VIDEO: Inside the new Chichester Free School

With a five-month countdown ticking down, the Duchess of Richmond paid a special visit to the new Chichester Free School to see its stunning progress.

Thursday, 26th April 2018, 6:23 pm
Updated Friday, 8th June 2018, 2:57 am
Free School children visiting the site ahead of their move this September

The main conversion of the old 1870s convent and building of the new extension has now finished, and in September children studying in temporary sites will step foot into their unique and huge new school.

It will be an ‘all-through’ model, taking children from the start of primary age through to secondary school and into a brand new sixth-form.

September places are already oversubscribed, demonstrating the great need for a school without a catchment area, taking pupils from the Witterings, Bognor, Arundel and Littlehampton.

Free School children visiting the site ahead of their move this September

The 1,000 Free School pupils will be guided into the new school, in Hunston just south of the Whyke Roundabout, by interim principal Jenny Clough.

Along with Stephen King, chair of governors, they were among the five who first came up with the idea of bidding for the Government project around a kitchen table in 2011.

Stephen said: “I’ve always lived in Chichester and felt there’s been a gap between independent education and state education.

“We had a very good church school and a single sex school but not this, and there was a great need for primary places especially.”

Mrs Clough only took the reins when former principal Guy Martyn moved on in January.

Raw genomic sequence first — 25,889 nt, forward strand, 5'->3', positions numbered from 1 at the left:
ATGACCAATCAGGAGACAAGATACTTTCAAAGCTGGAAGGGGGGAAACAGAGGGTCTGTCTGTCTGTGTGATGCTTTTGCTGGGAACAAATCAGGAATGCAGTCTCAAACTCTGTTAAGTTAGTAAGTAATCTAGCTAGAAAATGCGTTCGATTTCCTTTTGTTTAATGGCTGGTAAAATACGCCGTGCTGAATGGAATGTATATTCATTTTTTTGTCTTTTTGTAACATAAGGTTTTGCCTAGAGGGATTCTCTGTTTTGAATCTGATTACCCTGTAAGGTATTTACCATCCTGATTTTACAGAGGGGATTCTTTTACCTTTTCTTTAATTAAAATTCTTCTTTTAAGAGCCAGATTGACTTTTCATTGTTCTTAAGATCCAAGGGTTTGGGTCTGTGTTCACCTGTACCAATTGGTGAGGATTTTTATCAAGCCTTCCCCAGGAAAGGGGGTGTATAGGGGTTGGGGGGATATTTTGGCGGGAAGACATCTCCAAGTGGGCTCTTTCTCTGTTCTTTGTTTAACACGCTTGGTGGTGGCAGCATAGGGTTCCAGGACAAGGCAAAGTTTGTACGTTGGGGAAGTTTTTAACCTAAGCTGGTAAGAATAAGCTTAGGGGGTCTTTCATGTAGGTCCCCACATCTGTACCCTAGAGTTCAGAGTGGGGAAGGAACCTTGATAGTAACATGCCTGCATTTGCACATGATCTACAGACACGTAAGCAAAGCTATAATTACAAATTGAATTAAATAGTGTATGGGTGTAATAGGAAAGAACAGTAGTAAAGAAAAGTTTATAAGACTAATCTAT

She said: “Yes there's lot’s of pressure but it's very exciting to have been passed the ball at this stage and to steer us into this next chapter is a real privilege.

"It’s been busy and lots of hard work from lots of people.”

The Duchess of Richmond was making her second visit to the school and after a tour of the newly refurbished convent, she said: “It’s some extraordinary engineering to keep the character of the old building while providing a school for the 21st century.

“It’s going to be a great environment for young people to learn in.”

The large new building to the south-east will be the main entrance and secondary school, with a sports hall to its rear, with the primary school in the smaller new extension.

In the converted convent will be the new sixth form, eventually taking nearly 200 teenagers, with the first take up is already almost full.

The convent will also be home to an art studio, common rooms, study areas, library, learning support, music practice rooms, main admin offices and parent's entrance.

The overall project has seen a number of delays, with children taught in temporary sites in Vinnetrow Road since 2013.

Farrans, the builders, has been praised for ‘getting’ the importance of turning a 160-year-old convent, disused for decades, into a facility fit to educate the area’s youth and within a tight time frame, despite a number of challenges.

Swarms of wasps, bats and even an old graveyard (where all the remains had already been exhumed) were all discovered.

But the biggest challenge was securing the fragile old convent, having to expertly prop up the crumbling walls before inserting the steel structures.

Project manager Barry Brookhurst said: “We have up to 180 guys on site at any one time and many are learning traditional skills like cutting a timber roof that you don't get the chance often to learn

"It’s a unique build, I've driven past the convent for years and now it's something to can tell my grandkids I helped build this."

While other free schools around the country have failed to even get off the ground, Chichester's has already been rated 'Good' by Ofsted and now the big move into a permanent and grand new home is within sight, those who conceived it seven years ago say the principles laid down then will continue to guide it.

Mrs Clough added: "We want to be a really good school where we know our children, work with them as individuals to achieve their very best so they can be the best they can possibly be.

"That’s what it’s been at the beginning and that’s what it will continue to be."